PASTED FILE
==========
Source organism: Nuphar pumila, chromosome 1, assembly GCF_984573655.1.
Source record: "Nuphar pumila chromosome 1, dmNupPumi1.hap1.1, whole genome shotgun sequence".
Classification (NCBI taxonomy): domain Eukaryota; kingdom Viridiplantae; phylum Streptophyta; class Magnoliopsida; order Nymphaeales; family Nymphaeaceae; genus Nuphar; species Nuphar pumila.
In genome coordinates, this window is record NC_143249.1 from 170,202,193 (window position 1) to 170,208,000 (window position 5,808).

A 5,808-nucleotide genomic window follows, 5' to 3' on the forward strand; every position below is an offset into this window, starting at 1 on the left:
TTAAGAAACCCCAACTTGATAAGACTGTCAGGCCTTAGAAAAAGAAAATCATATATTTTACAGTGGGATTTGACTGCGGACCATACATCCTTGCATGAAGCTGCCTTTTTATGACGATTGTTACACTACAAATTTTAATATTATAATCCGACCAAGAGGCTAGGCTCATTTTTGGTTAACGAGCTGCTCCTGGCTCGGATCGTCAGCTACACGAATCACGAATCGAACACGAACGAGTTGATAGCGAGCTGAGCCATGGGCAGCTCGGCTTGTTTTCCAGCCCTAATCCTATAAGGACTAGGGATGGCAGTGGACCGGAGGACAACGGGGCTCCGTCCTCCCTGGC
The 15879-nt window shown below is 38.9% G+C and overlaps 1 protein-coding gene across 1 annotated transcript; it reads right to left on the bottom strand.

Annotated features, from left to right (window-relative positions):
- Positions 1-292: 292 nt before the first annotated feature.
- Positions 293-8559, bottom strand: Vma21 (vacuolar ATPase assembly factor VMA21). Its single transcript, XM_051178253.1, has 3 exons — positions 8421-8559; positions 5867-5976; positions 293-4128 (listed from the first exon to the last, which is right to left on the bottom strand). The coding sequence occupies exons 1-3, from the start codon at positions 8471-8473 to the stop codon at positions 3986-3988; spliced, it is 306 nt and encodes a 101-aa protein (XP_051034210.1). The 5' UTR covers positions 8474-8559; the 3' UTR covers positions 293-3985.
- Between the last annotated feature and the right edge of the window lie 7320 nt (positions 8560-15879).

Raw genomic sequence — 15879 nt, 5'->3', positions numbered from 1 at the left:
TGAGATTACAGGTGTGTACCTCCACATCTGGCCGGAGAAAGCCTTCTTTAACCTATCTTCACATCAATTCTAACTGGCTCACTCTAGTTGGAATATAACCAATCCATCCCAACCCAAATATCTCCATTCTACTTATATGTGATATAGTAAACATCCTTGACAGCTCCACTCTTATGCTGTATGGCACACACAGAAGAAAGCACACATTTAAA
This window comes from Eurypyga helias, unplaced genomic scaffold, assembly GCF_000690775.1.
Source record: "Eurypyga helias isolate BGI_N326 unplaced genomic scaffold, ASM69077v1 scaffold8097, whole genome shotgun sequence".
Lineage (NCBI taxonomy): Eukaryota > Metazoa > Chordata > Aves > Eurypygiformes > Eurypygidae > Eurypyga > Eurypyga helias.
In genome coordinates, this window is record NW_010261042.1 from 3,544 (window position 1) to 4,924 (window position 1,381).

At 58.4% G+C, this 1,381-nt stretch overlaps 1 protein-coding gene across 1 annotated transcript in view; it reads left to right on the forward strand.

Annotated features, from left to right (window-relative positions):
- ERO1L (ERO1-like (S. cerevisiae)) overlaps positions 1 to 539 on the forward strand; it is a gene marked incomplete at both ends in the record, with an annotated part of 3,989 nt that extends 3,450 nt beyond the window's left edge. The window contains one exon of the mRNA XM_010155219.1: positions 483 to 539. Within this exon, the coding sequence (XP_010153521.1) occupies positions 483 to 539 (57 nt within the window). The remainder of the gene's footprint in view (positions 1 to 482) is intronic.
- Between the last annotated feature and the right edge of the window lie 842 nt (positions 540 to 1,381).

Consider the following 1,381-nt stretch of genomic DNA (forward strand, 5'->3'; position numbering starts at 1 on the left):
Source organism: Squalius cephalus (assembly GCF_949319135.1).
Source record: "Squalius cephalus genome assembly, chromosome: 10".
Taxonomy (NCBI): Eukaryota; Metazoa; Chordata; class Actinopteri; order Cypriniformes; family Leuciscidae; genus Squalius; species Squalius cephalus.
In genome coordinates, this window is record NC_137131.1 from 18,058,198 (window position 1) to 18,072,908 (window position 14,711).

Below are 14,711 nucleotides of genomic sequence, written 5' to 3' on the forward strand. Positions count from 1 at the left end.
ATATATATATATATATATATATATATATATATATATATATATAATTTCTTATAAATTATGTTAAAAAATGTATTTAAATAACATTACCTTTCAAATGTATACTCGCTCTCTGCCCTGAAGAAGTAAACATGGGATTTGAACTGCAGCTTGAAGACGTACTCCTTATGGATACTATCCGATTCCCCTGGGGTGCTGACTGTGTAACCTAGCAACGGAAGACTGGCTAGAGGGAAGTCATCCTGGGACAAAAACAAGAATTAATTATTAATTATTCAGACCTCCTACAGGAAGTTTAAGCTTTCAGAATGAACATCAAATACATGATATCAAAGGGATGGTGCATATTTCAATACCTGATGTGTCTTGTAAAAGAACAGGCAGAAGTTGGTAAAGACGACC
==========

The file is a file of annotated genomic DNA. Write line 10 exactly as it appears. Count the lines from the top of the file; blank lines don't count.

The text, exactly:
- Positions 293-8559, bottom strand: Vma21 (vacuolar ATPase assembly factor VMA21). Its single transcript, XM_051178253.1, has 3 exons — positions 8421-8559; positions 5867-5976; positions 293-4128 (listed from the first exon to the last, which is right to left on the bottom strand). The coding sequence occupies exons 1-3, from the start codon at positions 8471-8473 to the stop codon at positions 3986-3988; spliced, it is 306 nt and encodes a 101-aa protein (XP_051034210.1). The 5' UTR covers positions 8474-8559; the 3' UTR covers positions 293-3985.